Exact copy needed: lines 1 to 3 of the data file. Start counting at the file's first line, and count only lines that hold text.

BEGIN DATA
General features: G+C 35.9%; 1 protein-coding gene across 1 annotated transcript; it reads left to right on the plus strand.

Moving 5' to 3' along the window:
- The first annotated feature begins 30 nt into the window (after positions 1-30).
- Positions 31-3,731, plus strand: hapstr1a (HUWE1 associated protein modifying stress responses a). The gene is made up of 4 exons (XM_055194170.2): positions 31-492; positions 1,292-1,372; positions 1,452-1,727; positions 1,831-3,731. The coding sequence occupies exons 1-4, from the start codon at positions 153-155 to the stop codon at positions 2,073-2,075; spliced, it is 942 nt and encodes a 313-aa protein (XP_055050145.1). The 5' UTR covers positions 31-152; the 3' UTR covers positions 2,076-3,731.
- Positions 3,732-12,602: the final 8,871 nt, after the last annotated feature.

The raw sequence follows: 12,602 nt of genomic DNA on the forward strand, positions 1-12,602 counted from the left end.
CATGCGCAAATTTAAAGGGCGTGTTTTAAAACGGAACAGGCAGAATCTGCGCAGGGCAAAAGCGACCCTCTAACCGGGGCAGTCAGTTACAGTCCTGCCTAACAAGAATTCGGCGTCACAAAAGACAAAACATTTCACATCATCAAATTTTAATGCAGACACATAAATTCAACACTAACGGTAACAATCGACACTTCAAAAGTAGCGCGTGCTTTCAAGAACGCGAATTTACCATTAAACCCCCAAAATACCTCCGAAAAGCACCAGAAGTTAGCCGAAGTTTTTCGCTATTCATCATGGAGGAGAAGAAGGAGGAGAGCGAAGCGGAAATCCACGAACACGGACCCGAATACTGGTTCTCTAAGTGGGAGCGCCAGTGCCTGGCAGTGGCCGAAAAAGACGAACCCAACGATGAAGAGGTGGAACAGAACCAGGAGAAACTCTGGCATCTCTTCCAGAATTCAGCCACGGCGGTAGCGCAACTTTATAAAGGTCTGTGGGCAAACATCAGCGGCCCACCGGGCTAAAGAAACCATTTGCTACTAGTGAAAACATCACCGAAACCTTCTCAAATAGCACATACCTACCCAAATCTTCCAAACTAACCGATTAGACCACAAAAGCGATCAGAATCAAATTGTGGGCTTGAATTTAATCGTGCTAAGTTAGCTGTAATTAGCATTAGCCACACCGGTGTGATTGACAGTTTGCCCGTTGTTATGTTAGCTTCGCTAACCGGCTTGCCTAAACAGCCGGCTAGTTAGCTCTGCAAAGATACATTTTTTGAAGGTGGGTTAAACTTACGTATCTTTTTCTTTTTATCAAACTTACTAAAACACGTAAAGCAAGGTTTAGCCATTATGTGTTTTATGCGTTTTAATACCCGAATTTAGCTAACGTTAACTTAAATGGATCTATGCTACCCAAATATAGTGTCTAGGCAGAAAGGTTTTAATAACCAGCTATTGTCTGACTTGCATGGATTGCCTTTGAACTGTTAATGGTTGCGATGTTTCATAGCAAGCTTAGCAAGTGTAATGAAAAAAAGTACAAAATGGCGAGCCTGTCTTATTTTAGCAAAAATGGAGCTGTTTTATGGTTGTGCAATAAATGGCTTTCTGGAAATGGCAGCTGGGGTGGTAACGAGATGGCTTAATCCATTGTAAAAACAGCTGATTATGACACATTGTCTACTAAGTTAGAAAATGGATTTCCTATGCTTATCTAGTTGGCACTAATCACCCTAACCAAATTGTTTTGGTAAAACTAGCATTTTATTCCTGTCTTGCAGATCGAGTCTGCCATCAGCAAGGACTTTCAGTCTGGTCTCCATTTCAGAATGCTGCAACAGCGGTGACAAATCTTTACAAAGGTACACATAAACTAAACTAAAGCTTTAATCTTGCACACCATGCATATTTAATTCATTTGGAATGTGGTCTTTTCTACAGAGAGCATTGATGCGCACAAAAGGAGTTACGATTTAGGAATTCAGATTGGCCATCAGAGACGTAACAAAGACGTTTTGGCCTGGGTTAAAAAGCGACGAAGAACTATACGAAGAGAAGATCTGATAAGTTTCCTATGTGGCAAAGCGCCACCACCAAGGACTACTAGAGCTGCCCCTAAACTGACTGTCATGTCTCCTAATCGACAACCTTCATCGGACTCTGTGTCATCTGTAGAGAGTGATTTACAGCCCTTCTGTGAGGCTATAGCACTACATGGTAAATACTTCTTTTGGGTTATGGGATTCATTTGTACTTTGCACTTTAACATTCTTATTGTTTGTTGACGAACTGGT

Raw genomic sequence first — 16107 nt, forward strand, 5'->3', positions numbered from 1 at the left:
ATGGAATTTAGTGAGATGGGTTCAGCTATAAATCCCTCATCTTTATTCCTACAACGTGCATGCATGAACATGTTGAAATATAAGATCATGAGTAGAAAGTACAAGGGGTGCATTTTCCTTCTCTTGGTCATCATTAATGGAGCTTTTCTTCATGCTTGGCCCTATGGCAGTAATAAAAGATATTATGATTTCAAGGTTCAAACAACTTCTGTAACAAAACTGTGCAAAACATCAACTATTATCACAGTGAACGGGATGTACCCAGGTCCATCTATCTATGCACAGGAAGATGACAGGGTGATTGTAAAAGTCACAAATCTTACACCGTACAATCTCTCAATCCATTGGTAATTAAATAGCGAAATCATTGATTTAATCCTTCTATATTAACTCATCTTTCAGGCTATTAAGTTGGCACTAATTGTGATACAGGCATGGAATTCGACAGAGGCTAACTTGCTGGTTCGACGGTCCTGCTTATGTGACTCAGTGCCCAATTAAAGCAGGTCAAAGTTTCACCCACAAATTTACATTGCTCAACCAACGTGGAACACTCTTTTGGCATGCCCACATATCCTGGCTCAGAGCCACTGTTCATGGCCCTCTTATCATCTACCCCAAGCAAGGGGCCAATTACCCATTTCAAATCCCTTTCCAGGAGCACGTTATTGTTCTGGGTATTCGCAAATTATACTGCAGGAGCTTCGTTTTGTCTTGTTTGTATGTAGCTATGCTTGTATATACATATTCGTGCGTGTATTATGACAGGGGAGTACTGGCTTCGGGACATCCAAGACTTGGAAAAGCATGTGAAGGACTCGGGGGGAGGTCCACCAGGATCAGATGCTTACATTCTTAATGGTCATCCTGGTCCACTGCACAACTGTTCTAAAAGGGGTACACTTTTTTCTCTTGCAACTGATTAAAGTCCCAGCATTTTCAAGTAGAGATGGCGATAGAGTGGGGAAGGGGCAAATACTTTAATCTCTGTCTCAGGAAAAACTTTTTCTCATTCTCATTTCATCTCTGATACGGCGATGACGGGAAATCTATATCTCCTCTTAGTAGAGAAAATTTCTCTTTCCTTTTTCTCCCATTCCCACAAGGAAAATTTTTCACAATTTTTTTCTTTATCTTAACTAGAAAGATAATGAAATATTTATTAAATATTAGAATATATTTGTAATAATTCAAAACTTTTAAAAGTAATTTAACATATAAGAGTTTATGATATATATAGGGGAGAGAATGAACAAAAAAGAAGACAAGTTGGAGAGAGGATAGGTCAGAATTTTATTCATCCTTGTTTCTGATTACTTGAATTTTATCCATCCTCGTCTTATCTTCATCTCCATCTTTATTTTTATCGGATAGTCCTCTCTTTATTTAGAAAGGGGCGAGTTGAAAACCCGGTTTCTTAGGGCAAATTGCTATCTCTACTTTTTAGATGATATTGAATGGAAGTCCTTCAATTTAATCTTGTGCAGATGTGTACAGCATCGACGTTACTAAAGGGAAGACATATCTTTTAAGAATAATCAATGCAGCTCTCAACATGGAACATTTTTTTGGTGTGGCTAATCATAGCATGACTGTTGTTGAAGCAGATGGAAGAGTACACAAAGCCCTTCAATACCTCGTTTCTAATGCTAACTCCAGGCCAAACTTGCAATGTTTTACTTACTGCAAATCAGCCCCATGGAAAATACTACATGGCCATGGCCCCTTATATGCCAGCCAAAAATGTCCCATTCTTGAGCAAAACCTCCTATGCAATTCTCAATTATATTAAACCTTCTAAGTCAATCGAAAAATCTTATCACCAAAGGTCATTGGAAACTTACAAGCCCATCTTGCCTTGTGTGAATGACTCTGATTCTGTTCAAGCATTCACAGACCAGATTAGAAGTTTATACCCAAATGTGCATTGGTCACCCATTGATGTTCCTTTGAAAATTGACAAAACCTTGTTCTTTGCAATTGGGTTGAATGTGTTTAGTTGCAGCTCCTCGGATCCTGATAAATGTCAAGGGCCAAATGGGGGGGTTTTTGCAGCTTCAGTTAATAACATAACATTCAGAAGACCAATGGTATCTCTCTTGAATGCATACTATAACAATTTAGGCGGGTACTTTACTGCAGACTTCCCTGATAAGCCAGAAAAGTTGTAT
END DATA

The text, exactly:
General features: G+C 35.9%; 1 protein-coding gene across 1 annotated transcript; it reads left to right on the plus strand.

Moving 5' to 3' along the window:
- The first annotated feature begins 30 nt into the window (after positions 1-30).